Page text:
New Delhi, Oct 8 : Inflation in India has been on the rise consistently for the past several months and various reasons can be attributed to it such as soaring food and oil prices, among others.
However, most importantly, the sharply depreciating rupee against the dollar is one of the most significant reasons behind it.
India’s retail inflation rose to 7 per cent in August from 6.71 per cent in July and this was due to higher food prices. In fact, retail inflation has been beyond the Reserve Bank of India’s (RBI) tolerance limit of 6 per cent for eight months in a row.
A rise in food prices has led to a spike in retail inflation and this is evident from the fact that inflation in food basket was 7.62 per cent in August, up from 6.69 per cent in July and more than double from 3.11 per cent in August 2021.
Earlier this year, crude oil price had touched $130 a barrel. However, in September, it slid to less than $85 per barrel. But now they may rise again as OPEC+, the group of oil-producing nations, has decided to cut down oil production.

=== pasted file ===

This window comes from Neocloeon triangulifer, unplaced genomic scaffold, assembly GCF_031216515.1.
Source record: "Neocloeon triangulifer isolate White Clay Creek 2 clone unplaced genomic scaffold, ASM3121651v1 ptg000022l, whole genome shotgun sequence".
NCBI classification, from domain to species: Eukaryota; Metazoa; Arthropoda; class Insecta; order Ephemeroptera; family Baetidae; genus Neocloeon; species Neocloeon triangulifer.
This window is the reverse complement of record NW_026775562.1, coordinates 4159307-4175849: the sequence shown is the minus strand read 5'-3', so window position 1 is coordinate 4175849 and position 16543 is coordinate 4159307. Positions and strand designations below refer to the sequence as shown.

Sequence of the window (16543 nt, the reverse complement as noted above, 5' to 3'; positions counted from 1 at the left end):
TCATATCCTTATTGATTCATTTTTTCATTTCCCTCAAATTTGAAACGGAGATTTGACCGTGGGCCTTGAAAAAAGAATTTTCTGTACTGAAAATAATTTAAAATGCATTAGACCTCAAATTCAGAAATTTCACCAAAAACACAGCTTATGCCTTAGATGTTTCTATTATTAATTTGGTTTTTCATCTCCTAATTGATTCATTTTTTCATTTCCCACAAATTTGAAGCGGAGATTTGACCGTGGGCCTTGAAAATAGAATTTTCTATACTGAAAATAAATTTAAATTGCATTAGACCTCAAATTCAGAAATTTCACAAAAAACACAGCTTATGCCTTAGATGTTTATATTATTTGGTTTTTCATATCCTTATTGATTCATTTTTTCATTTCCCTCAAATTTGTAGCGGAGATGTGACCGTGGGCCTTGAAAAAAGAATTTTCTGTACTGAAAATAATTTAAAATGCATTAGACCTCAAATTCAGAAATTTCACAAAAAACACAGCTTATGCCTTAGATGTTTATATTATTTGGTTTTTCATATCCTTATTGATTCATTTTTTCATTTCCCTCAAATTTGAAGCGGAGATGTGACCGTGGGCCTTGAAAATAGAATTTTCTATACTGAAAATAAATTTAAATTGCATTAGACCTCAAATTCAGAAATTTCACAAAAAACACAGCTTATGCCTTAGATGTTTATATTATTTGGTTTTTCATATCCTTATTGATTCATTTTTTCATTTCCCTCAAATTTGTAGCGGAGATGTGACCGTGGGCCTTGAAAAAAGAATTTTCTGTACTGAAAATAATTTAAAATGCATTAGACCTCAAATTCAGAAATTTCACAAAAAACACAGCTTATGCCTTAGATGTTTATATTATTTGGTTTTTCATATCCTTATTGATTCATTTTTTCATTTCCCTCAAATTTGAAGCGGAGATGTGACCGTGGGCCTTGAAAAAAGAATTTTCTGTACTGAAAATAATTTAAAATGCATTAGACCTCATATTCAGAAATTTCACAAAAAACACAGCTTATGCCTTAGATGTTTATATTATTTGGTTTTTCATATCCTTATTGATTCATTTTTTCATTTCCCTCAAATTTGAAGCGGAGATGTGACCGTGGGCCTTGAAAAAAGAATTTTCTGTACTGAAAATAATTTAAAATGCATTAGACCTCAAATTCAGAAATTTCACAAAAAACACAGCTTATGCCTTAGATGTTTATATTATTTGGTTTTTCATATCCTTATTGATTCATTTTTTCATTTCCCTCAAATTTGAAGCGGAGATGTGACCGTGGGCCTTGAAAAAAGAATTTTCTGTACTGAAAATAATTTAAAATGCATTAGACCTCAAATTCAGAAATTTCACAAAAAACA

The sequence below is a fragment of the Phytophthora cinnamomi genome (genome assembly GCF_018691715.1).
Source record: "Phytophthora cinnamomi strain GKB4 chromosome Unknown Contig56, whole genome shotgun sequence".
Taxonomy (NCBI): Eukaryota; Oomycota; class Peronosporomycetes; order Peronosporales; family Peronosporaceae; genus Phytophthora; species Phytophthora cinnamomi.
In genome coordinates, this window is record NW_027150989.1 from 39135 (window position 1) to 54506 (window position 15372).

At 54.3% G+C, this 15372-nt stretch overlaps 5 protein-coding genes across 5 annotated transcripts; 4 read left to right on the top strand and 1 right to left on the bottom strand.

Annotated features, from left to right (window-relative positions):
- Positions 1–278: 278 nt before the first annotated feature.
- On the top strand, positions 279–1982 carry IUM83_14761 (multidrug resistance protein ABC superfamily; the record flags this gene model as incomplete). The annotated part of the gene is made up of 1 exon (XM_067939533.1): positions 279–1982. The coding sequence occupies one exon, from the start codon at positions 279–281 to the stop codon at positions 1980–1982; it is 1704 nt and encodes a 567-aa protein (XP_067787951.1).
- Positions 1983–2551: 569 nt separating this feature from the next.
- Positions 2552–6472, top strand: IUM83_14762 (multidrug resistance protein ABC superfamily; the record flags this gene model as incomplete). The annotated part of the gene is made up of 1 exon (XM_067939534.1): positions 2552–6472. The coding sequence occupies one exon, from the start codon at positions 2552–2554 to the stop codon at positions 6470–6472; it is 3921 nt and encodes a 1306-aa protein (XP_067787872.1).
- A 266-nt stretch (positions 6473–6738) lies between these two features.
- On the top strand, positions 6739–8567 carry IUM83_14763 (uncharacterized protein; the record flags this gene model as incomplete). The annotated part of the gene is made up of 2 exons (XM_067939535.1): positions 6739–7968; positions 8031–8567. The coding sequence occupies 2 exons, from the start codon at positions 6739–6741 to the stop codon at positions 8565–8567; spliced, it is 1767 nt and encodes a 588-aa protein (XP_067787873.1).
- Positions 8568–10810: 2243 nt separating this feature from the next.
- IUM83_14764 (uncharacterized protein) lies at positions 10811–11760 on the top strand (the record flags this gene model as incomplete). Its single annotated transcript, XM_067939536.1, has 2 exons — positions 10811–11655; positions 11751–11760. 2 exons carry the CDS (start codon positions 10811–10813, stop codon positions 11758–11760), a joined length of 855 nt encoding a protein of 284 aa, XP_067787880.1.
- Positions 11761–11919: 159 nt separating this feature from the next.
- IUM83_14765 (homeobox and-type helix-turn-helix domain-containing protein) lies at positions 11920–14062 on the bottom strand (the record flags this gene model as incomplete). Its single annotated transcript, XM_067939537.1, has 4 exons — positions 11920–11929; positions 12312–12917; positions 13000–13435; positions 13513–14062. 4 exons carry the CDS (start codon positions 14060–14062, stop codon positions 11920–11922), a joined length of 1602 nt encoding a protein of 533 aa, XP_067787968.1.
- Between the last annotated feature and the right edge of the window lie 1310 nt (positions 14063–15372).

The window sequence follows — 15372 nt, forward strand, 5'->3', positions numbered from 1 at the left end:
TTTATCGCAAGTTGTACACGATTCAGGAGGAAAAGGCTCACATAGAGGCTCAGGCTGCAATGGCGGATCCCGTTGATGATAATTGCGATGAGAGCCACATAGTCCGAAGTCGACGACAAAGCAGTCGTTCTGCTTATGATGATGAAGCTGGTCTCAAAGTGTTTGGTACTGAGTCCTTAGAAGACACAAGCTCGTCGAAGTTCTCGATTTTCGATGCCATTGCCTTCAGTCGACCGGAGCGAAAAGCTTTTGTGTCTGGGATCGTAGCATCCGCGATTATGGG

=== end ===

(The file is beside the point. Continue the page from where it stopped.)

Rising oil prices directly impact inflation in India. This can be gauged from the fact that India imports more than 85 per cent of its oil requirement.
As crude oil prices start to rise, imports will also go up, which in turn will widen the current account deficit (CAD).
Widening CAD will further weaken the rupee, as in the face of widening deficit, the country will be forced to sell rupee and buy dollars.
A weak rupee has fuelled inflation in India.
The RBI on September 30 had decided to hike the repo rate by 50 basis points to 5.4 per cent and focus on withdrawal of accommodation to keep inflation within tolerance limits.
In order to control inflation, the RBI has been hiking repo rates since May this year.
Last week, the central bank had also retained its retail inflation forecast for the current financial year at 6.7 per cent.
The Monetary Policy Committee (MPC) of the RBI had observed on September 30 that inflation is projected to remain above the upper tolerance level of 6 per cent through the first three quarters of 2022-23.
Considering the rising level of inflation, the MPC had decided that further calibrated monetary policy action is needed to keep retail inflation within tolerance limits.
Due to monetary policy tightening across the world, and the continuing war between Ukraine and Russia, the global scenario has worsened as disruptions in supply chains have fuelled price rise.
Resultantly, these prevailing situations have fuelled the risks of recession globally.
This has also impacted stock markets, as India has seen large portfolio outflows worth $13.3 billion during the current financial year.
Volatile global markets have impacted domestic currency and stock markets, thus leading to inflation in India.